Hall of Fame trainer Bob Baffert on Monday sued New York horse racing officials for suspending him from running horses at state racetracks, following a positive drug test for the Baffert-trained Medina Spirit after it won the Kentucky Derby.
Baffert, a seven-time Derby winner and one of the sport’s best-known figures, said the New York Racing Association (NYRA) unconstitutionally usurped the authority of the state’s gaming commission by taking away his trainer’s license indefinitely.
He said a prolonged suspension from racing horses in New York or stabling them at Belmont Park, Aqueduct Racetrack, and Saratoga Race Course could cause him to lose horses worth tens of millions of dollars to other trainers.
“This will effectively put me out of business in the State of New York,” Baffert said in an affidavit filed in federal court in Brooklyn.
The NYRA had no immediate comment.
Baffert wants an injunction to lift the suspension, which kept Medina Spirit out of the June 5 Belmont Stakes, plus unspecified damages.
His lawyer, Craig Robertson, declined to comment.
Medina Spirit faces possible disqualification as the Kentucky Derby winner after two tests following the May 1 race showed the presence of the anti-inflammatory drug betamethasone at a prohibited level.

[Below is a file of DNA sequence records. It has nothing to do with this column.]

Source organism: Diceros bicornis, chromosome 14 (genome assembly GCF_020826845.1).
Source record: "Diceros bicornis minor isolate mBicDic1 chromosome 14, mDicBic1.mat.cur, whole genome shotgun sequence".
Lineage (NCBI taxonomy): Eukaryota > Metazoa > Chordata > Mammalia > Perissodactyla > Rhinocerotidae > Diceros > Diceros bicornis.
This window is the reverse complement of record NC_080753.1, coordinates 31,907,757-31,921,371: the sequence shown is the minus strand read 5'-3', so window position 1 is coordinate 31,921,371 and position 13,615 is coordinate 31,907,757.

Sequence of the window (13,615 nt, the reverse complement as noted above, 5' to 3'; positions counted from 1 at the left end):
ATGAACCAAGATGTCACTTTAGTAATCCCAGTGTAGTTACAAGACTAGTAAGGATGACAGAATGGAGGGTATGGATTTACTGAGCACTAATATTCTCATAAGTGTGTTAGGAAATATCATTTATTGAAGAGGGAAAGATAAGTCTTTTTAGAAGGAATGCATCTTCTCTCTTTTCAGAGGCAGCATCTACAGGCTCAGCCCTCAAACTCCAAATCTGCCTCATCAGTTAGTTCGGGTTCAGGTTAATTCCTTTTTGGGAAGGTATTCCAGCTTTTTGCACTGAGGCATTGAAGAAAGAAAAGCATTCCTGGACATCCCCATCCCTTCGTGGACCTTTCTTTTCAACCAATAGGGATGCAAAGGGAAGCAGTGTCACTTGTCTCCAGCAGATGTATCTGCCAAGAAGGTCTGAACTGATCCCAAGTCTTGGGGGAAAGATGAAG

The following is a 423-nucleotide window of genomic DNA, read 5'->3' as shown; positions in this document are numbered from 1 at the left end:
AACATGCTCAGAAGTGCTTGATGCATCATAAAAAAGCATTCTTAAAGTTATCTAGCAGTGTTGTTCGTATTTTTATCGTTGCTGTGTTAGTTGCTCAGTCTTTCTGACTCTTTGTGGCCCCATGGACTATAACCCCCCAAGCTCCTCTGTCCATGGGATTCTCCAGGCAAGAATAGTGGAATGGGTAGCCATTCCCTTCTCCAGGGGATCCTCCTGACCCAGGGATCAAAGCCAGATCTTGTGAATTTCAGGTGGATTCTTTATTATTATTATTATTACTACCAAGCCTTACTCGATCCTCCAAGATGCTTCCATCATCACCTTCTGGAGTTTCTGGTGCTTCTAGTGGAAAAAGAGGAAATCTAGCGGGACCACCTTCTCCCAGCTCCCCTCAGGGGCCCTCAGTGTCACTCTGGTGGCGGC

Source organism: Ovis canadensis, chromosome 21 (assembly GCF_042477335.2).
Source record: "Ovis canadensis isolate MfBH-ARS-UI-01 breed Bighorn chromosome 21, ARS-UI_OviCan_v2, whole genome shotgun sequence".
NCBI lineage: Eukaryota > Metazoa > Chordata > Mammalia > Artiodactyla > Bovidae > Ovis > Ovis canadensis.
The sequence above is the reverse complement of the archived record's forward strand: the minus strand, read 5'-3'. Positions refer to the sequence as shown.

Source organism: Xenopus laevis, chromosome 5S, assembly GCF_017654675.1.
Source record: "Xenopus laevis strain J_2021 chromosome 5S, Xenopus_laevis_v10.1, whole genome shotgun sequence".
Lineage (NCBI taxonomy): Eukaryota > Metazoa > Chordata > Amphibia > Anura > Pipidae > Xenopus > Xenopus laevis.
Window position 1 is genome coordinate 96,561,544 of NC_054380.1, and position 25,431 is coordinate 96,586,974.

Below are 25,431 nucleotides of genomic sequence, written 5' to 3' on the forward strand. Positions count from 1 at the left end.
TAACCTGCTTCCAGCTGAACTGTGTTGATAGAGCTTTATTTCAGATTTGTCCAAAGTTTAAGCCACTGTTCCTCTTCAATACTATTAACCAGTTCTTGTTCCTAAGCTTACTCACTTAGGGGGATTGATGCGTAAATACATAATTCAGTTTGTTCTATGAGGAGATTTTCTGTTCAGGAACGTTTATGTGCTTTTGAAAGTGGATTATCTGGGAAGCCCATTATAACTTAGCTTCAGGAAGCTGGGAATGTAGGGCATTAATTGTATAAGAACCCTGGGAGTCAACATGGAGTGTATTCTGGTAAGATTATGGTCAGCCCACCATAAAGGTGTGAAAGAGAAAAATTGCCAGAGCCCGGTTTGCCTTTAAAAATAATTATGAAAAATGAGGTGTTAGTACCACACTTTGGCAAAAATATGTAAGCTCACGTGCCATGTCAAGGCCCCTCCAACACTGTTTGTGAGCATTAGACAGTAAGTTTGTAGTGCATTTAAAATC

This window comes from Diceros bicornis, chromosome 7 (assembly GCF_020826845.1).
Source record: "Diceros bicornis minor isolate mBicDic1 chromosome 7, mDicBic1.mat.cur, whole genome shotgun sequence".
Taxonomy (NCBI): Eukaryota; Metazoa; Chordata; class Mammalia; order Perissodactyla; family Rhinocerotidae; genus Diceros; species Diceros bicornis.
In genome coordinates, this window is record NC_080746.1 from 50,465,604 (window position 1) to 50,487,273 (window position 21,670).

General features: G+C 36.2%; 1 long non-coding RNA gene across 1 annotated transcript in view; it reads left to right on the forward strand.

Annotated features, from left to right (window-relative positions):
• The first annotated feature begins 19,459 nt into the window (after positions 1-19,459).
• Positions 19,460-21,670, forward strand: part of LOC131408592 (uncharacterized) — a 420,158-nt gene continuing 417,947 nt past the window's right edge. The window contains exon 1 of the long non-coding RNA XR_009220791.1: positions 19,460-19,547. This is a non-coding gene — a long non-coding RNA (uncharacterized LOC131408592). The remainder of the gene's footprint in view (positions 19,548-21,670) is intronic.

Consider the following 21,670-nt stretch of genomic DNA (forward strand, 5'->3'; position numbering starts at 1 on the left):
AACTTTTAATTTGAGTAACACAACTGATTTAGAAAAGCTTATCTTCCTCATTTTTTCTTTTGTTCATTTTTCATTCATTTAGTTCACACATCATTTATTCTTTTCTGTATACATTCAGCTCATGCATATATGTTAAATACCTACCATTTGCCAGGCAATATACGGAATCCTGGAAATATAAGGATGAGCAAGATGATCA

Baffert has said he treated Medina Spirit with the anti-fungal ointment Otomax and had not known it contained betamethasone. He chose the lab to perform the second test.
Following that test, Churchill Downs suspended Baffert for two years, including the Derby in 2022 and 2023.
Though five of Baffert’s horses recently failed drug tests in a little over one year, Baffert said he has had no rules violations in more than 30 years of racing in New York.
Baffert, 68, has trained horses for 46 years, winning the coveted Triple Crown with American Pharoah in 2015 and Justify in 2018.
Only one horse – Dancer’s Image in 1968 – has been disqualified as Kentucky Derby winner in the race’s 147-year history because of a failed drug test.